On Afghanistan
By David Wood

As a war journalist, my M.O. has always been simple: live with the troops, from privates to generals, and report as accurately as I can. Two goals: 1. Have fun. 2. Give readers an upfront view of the troops and the war so they get a better gut feel for the conflict, and perhaps rethink the conventional wisdom.

But it's an awkward position. Embedded reporters like me inevitably become friends with the troops that we're covering. After all, we share the heat and dust, the sticky MREs, the boredom and the danger. We make them visible to their families and friends back home. Everybody likes to see his picture in the paper. And the troops keep us safe. "Thanks for being with us -- it takes a lot of balls to go out there without a weapon,'' a Marine corporal told me once. "But just remember, we always had your back covered."


The price is, you have to be willing to risk those friendships if it comes to that. Sometimes, it comes to that (I'm thinking of the towering, red-faced, clenched-fist sergeant major who tore after me once for something I wrote). But I always ask myself, if I'm not willing to write straight and honest and take the consequences, what am I doing out here?

Of course it's more complicated than that. Covering war is not press-conference reporting, divided neatly into questions and bland answers from an "Authority.'' This is trickier (and way more interesting). Embedded reporters are not quite inside the Band of Brothers, but we're alongside. Through some mental gymnastics, troops forget I'm a journalist even though I have my notebook open. And they love to talk. Ask a grunt what he does, and you'll get the technical specs of his weapon, the unprintable details of his latest amorous conquests and his opinions of his platoon sergeant, the grand strategy of the United States, and on members of Congress.

And in the heat and stress and confusion of military operations, people say things without stopping to consider how it'll look in print. One evening in Haiti, after a day of searching for putrefying bodies in the earthquake rubble, a sergeant confided that he and his paratroopers -- hardened combat veterans -- were all going to a mental health counselor when they got home. I used that in a story because it encapsulated the stress the troops were feeling. But I didn't name either the sergeant or the unit.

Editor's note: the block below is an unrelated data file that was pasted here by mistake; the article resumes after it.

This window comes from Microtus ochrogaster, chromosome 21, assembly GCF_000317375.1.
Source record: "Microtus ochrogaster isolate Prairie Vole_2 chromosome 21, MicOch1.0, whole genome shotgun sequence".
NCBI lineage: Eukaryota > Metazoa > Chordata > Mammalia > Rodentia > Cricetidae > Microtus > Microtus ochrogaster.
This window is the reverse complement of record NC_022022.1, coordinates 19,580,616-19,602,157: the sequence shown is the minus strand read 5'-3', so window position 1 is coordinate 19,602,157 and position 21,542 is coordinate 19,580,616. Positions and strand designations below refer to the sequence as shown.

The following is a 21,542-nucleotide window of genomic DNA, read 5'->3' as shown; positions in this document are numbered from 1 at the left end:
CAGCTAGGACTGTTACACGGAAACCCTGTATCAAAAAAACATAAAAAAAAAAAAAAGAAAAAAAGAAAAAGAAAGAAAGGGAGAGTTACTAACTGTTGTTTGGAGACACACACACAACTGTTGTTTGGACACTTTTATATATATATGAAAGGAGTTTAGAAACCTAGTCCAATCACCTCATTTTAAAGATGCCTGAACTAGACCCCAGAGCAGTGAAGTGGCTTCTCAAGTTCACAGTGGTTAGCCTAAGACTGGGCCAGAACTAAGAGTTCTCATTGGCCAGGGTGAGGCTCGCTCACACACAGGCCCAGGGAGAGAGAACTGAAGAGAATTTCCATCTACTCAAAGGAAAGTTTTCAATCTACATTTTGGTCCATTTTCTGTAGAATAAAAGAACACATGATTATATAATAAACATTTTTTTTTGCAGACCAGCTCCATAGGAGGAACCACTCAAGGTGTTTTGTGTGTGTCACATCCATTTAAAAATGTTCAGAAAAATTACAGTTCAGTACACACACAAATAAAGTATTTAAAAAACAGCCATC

The trick is to separate out wheat from chaff. No, private, I'm not going to quote you on whether Richard Holbrooke ought to be replaced. No thanks, major, for your acerbic views on Hamid Karzai; I'll talk to somebody who deals directly with the Afghan president and has a credible assessment.

Much of what I hear (and write down) is just outrageous enough or majorly funny that I can't resist, even if I have to clean it up. A Marine major in southern Afghanistan once wearily complained to me that he has spent his entire adult life "eating out of a plastic bag and [defecating] in a hole in the ground.'' I used the quote but it wasn't an "interview'' and I didn't use his name.

After the smoke cleared from the McChrystal affair, Defense Secretary Robert M. Gates issued new guidance to his top commanders, requiring them to clear any interviews first with his office, the New York Times reported Friday.

That's for the generals. The Pentagon has long required reporters requesting to cover military operations first to sign a lengthy "media ground rules'' document.

My copy, from ISAF ( the International Security Assistance Force, the allied military command), is touchingly earnest in its attempt to specify what must and may not be done.

Don't divulge details of upcoming operations, it advises, unnecessarily. Don't give away secrets to the enemy. OK. But also, Don't say two F-16s strafed enemy positions (as it does in an Air Force press release). Say "fighters'' or "fixed wing aircraft,'' and instead of saying "two'' you must say "many'' or "few.''

Go ahead and laugh (you could violate the rules by quoting the military's own press releases!), but I have had friends thrown out of the country for violating these rules. Rumor has it that the Defense Department has battalions of lawyers searching the news for violations. And I wouldn't be surprised.

The ISAF rules also demand that "all interviews with service members will be on the record.'" I presume this is an attempt to head off random quotes and make everybody think before they speak. The problem, of course, is the definition of "interview.'' If a guy on the next seat in the latrine complains about his weapon misfiring, is that an interview? If you go on shore leave with boisterous gang of Marines and end up in a drunken brawl in which allies are loudly insulted, is that off the record? (Not that I necessarily speak from experience.)


The argument can and maybe should go on. Meantime I'll take my ISAF media ground rules with me to Afghanistan, but I'll navigate by the old standards: fairness, balance, accuracy. If I've got to burn a bridge, I'll be home early.

This piece has been republished with permission - the original can be found here: http://www.politicsdaily.com/2010/07/03/afghanistan-journal-why-i-wouldnt-have-written-the-mcchyrstal/.

In 30 years of covering conflict, David Wood has filed dispatches from dozens of battlefields (alphabetically, from Afghanistan to Zambia) and has embedded many times with U.S. Army and Marine Corps units as well as with guerrillas and brigands in Africa. He is a birthright Quaker and former conscientious objector, and was a Pulitzer Prize finalist for his reporting on conflict, national security and foreign affairs.